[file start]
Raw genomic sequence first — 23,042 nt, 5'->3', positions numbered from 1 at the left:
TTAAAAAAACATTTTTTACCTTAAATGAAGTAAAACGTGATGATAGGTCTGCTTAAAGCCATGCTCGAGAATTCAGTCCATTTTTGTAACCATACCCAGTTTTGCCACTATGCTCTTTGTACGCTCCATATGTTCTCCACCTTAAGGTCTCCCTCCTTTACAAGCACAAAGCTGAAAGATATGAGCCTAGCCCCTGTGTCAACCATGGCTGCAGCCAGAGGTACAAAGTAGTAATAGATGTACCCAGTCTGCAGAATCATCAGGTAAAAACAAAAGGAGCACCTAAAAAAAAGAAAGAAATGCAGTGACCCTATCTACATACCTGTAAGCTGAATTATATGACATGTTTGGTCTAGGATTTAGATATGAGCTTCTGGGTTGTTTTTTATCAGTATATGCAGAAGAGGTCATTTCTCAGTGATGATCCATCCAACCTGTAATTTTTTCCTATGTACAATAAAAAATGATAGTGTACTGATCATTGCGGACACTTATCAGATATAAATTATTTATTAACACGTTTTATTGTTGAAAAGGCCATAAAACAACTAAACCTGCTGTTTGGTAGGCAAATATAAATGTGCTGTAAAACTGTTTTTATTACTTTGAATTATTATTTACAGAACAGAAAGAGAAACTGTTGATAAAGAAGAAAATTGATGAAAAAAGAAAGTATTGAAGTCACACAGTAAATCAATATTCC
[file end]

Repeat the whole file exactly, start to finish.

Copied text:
Raw genomic sequence first — 23,042 nt, 5'->3', positions numbered from 1 at the left:
TTAAAAAAACATTTTTTACCTTAAATGAAGTAAAACGTGATGATAGGTCTGCTTAAAGCCATGCTCGAGAATTCAGTCCATTTTTGTAACCATACCCAGTTTTGCCACTATGCTCTTTGTACGCTCCATATGTTCTCCACCTTAAGGTCTCCCTCCTTTACAAGCACAAAGCTGAAAGATATGAGCCTAGCCCCTGTGTCAACCATGGCTGCAGCCAGAGGTACAAAGTAGTAATAGATGTACCCAGTCTGCAGAATCATCAGGTAAAAACAAAAGGAGCACCTAAAAAAAAGAAAGAAATGCAGTGACCCTATCTACATACCTGTAAGCTGAATTATATGACATGTTTGGTCTAGGATTTAGATATGAGCTTCTGGGTTGTTTTTTATCAGTATATGCAGAAGAGGTCATTTCTCAGTGATGATCCATCCAACCTGTAATTTTTTCCTATGTACAATAAAAAATGATAGTGTACTGATCATTGCGGACACTTATCAGATATAAATTATTTATTAACACGTTTTATTGTTGAAAAGGCCATAAAACAACTAAACCTGCTGTTTGGTAGGCAAATATAAATGTGCTGTAAAACTGTTTTTATTACTTTGAATTATTATTTACAGAACAGAAAGAGAAACTGTTGATAAAGAAGAAAATTGATGAAAAAAGAAAGTATTGAAGTCACACAGTAAATCAATATTCC